BCTA, Safety Groups Launch ‘Get A Grip’ Winter Safety Campaign
January 1, 2009
LANGLEY, B. C. - The B. C. Trucking Association (BCTA), in partnership with both public and private organizations in the province, is promoting a seasonal driving preparedness campaign aimed at reduci...
LANGLEY, B. C. – The B. C. Trucking Association (BCTA), in partnership with both public and private organizations in the province, is promoting a seasonal driving preparedness campaign aimed at reducing both weather-related crashes and road closures on B. C.’s mountain highways this winter.
The “Get a Grip” campaign is intended to educate drivers of both passenger and commercial vehicles, create awareness of road maintenance issues, and promote cooperation among all those who travel and work on B. C.’s sometimes treacherous winter roads, according to Shelley McGuinness, the BCTA communications specialist.
This year’s campaign will encourage drivers to “get a grip” by highlighting the advantages of using winter tires for increased traction and control in severe winter conditions. The program is also encouraging travellers -and in particular, commercial drivers -to plan in advance for winter travel by taking advantage of the DriveBC Web site ( www.drivebc.ca).It’s a Ministry of Transportation service that provides information on weather, traffic incidents and current highway conditions.
“A useful DriveBC feature is a related e-mail notification system that alerts subscribers to road closures or traffic delays, including a confidence- level rating for clearance, and allows dispatchers and drivers to avoid problem routes,” says McGuinness.
DriveBC also provides a link to information on B. C.’s chain-up locations and regulations on its home page. The BCTA advises that outside of the Lower Mainland and Vancouver Island, trucks and buses over 27,000 kg GVWs are required to either use winter tires or carry chains between Oct. 1 and Apr. 30. To encourage compliance with chain-up regulations, increases to the size of chain-up areas are continually being evaluated with input from BCTA members and maintenance contractors, states McGuinness.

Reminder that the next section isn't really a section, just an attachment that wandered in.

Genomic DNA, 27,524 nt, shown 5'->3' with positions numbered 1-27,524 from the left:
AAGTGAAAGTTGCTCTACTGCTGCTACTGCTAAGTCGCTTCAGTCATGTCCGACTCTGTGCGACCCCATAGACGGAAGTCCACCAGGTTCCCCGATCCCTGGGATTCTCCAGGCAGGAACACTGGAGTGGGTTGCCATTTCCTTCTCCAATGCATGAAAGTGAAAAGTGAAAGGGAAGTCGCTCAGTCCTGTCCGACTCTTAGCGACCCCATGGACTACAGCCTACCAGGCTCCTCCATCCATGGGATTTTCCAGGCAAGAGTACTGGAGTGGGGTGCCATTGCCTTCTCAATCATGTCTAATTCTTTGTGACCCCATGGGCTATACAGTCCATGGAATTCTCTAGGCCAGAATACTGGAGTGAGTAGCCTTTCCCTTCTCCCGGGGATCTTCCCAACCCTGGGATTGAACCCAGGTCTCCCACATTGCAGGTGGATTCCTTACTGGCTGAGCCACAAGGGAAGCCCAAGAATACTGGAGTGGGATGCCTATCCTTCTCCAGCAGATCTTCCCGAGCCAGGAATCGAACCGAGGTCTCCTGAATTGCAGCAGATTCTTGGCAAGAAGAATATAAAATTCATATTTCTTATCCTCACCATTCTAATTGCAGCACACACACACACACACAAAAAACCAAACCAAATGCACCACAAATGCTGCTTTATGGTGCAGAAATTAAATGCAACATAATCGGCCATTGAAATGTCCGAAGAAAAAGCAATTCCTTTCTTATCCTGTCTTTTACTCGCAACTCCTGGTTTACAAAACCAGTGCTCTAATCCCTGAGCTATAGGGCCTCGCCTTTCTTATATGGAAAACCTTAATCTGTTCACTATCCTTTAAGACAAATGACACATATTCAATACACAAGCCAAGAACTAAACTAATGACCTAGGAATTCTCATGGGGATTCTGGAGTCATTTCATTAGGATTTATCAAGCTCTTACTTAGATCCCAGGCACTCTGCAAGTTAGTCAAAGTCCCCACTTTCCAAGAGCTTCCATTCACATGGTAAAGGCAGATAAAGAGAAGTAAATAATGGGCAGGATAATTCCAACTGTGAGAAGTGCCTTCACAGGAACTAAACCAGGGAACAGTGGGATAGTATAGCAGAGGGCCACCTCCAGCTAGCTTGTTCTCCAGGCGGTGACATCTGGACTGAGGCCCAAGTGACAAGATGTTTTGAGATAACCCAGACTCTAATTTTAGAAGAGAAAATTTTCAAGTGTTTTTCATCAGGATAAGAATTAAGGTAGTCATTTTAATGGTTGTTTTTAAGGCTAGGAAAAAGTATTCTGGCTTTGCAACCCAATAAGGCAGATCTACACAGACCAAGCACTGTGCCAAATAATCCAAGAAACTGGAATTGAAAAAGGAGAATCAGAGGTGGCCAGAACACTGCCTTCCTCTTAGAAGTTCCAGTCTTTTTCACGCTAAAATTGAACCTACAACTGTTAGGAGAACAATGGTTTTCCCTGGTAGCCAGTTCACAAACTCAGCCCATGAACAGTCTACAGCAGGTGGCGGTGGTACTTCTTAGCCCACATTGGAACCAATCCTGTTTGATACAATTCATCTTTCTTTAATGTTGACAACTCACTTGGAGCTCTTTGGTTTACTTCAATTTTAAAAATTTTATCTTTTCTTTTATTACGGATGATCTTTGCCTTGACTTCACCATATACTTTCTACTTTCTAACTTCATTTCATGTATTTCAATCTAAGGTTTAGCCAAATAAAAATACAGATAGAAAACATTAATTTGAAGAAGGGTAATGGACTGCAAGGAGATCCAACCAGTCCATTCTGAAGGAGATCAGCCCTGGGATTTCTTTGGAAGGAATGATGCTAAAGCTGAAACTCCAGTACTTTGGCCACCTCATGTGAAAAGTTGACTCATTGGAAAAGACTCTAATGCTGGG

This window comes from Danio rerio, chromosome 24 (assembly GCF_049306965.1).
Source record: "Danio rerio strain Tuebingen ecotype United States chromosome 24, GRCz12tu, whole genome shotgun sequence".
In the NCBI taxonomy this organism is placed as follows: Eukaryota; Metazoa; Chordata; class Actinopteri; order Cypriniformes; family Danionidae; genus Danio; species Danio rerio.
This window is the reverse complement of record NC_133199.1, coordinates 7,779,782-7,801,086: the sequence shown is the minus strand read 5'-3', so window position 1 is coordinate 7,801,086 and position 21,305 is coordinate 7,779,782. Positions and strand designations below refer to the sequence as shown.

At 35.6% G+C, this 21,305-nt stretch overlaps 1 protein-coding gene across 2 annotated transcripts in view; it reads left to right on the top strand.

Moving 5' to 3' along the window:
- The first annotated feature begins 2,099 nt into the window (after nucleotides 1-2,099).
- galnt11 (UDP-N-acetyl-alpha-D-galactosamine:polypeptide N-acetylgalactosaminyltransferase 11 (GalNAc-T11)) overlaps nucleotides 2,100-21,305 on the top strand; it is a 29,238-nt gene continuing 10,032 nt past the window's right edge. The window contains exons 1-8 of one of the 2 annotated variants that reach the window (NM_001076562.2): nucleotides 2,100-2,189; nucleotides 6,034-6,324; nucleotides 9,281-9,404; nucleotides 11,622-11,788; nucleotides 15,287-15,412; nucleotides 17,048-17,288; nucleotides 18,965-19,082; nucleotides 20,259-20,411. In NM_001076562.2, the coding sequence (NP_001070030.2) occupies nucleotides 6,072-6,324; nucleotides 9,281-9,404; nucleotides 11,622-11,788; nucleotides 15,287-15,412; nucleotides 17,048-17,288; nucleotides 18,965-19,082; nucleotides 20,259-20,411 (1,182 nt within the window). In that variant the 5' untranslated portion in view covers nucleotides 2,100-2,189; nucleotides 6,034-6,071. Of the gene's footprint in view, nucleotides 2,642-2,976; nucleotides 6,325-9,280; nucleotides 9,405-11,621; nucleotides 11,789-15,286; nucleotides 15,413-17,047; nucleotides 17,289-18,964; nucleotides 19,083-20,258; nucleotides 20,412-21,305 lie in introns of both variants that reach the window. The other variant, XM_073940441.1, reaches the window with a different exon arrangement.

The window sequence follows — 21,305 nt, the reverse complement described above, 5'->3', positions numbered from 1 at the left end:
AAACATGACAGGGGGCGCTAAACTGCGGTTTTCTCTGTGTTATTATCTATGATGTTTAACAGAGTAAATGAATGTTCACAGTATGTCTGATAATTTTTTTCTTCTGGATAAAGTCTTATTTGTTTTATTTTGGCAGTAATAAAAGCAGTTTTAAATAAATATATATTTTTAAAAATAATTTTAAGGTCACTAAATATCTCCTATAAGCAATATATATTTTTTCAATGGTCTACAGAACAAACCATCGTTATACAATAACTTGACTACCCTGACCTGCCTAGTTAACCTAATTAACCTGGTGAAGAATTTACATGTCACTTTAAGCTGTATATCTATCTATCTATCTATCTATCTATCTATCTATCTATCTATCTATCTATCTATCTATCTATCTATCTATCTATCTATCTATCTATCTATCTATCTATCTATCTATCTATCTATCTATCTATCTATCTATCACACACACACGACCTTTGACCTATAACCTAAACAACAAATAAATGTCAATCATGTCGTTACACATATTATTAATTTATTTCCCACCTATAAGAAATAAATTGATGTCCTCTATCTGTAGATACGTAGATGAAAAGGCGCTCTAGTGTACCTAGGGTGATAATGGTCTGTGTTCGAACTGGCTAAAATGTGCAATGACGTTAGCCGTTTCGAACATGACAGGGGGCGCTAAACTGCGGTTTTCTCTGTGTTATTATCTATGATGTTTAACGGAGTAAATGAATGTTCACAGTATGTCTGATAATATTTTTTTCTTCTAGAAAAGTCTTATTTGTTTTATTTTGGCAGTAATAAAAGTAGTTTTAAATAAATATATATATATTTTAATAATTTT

The BCTA and the B. C. highway maintenance contractors are also asking the transport industry to help keep the province’s roads safe by reporting hazardous driving conditions, including debris, dead animals, fallen trees, defective signs, bridge damage, pot holes, flooding, washouts, mudslides, avalanches, as well as snow and ice.
“Most people, including commercial drivers, don’t know that they can help keep highways safe by directly reporting problems when they come across them,” says McGuinness.
Highway maintenance emergency contact numbers for reporting hazards and other highway related issues are available on the Ministry of Transportation and Infrastructure Web site.
BCTA has also created a PDF version of the list as a handout for drivers, which is available on its Web site (www.bctrucking.com).
The Ministry advises that assistance in this matter not only facilitates the quick mobilization of maintenance crews, it is also relayed by contractors to DriveBC for incident reports on its Web site and the Travellers Information Reports sent out to subscribers via e-mail. In other words: one call alerts a network.
To receive e-mail notifications about highway incidents, including regional information, drivers are being encouraged to subscribe to DriveBC’s Travellers’ Information System, at www.drivebc.ca.